Buying a used car can be a daunting task, there is always a certain amount of risk involved. But if you know where to go and what to look for you should have nothing to worry about, and could even save yourself a bit of money.
In partnership with the Competition and Consumer Protection Commission (CCPC) we’ve put together the following tips and advice that should reduce your risk and give you peace of mind when driving away with your new pride and joy.
Before you buy a car
Buying a car, even a second-hand one, can be a big expense. If you buy a used car from a dealer you have rights under consumer law. It should be of reasonable, acceptable quality given the age, cost and history of the car; it should be fit for purpose and roadworthy. It should also match the description of the car given verbally, in an advert or on a website. There are a number of checks you should carry out before you hand over any money.
Dealer or private seller?
When buying a second hand car you generally have the option of buying from a trader or a private seller. Your consumer rights will depend on whether you buy from a dealer or a private seller. If you buy from a dealer, you have some protection under consumer law. However, if you buy privately, you do not have the same consumer rights.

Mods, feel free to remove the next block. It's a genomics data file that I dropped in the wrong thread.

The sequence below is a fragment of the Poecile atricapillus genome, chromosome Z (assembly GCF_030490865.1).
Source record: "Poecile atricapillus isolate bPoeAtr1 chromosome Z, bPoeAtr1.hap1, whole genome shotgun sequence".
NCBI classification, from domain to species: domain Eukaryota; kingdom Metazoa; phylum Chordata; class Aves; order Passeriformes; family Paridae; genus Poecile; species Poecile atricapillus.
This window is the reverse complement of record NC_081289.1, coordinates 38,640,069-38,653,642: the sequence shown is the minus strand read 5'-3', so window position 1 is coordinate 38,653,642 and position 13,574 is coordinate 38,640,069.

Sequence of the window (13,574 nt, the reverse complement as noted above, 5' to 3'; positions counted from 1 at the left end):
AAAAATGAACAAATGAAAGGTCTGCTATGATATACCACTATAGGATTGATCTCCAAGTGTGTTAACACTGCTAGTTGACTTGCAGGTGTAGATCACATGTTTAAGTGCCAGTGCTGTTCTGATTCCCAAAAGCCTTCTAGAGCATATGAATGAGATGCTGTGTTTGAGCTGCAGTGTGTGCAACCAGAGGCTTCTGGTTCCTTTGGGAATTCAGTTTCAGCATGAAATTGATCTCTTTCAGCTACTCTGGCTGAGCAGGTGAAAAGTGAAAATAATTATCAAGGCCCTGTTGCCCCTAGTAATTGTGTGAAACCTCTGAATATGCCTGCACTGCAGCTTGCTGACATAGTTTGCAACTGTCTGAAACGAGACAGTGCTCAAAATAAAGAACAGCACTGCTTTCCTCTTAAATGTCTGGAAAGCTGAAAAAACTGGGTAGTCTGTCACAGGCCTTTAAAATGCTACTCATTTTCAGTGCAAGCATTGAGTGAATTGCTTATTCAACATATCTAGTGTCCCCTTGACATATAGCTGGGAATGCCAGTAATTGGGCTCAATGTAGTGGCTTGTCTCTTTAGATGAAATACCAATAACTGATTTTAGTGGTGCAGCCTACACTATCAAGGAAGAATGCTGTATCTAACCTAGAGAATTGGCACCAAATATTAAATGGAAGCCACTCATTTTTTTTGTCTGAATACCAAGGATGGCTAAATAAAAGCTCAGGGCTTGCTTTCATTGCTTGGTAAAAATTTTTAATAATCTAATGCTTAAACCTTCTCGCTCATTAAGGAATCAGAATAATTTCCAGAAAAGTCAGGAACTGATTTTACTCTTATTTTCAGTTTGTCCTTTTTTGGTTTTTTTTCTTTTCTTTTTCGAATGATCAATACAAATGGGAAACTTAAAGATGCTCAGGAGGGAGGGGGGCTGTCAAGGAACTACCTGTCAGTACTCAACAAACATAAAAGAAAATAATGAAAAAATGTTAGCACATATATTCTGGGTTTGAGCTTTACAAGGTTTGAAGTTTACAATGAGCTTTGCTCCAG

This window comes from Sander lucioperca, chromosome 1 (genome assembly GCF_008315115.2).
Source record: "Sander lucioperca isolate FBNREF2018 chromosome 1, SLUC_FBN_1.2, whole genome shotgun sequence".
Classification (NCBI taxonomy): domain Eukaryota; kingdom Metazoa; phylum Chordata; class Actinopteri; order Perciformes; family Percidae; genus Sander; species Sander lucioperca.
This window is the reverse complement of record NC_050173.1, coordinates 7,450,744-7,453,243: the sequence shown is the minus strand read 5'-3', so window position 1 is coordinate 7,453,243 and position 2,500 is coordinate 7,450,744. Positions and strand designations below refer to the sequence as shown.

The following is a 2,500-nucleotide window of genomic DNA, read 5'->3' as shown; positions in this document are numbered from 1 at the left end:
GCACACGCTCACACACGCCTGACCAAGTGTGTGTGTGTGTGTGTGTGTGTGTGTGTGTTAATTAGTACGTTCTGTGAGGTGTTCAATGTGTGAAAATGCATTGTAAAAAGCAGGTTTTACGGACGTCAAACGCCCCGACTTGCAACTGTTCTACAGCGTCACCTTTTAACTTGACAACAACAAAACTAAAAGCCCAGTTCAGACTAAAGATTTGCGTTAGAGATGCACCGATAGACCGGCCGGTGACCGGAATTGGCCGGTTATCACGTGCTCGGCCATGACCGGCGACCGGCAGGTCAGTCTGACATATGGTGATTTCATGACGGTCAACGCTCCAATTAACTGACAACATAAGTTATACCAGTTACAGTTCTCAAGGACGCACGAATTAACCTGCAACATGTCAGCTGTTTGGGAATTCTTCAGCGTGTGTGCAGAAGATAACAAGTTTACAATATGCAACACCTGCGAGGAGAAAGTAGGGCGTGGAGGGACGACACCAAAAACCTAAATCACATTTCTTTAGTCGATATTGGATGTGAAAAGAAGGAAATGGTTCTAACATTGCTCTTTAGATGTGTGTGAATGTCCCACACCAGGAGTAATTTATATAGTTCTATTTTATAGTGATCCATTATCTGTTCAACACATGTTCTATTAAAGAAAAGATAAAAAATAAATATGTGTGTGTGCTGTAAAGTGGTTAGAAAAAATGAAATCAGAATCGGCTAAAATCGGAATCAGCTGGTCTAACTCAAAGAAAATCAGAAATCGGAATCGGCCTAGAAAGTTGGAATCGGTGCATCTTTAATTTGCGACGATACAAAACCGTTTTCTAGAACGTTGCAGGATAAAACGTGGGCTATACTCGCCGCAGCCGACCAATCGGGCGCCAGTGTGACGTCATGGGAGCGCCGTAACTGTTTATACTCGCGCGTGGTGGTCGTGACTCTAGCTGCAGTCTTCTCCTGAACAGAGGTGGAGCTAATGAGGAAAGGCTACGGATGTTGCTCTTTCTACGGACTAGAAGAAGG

Important questions to ask the seller
There are a number of questions you should ask the seller before you buy a car and a number of checks you should carry out. Has the car ever been crashed? Is the mileage correct? The CCPC’s car buyer’s checklist has a list of important questions to ask the seller, which you can then ask them to sign.
Check the history of the car
There are a number of companies who can check a car’s history for you for a fee. These checks can give you details that the seller may be trying to hide. For example, if the car was involved in a crash, was ever written off, the true mileage, or if it was used as a taxi.
Check if there is outstanding finance
If you buy a car with outstanding finance on it, you could be liable for the money that’s owed, even if you have already paid the previous owner for it. Or the finance company could repossess the car, even if you have paid money for it. There are companies that keep records of cars subject to hire purchase and PCP agreements. Make sure the car you’re thinking of buying does not have outstanding finance.
Check the paperwork of the car
If the car is Irish, you should ask the seller to show you the Vehicle Registration Certificate (VRC). If the car is an import from the UK ask to see the V5C. These show the current owner so the name should correspond to the person selling the car.
Your rights if things go wrong
If you buy a used car from a dealer, you have some protection under consumer law. However, if you buy privately, you do not have the same consumer rights because the person selling the car is not selling it as part of their business. Therefore, it’s very important to know who you are buying from.
For more information about the rights you have as consumer and advice on your vehicle visit the Competition and Consumer Protection Commission website.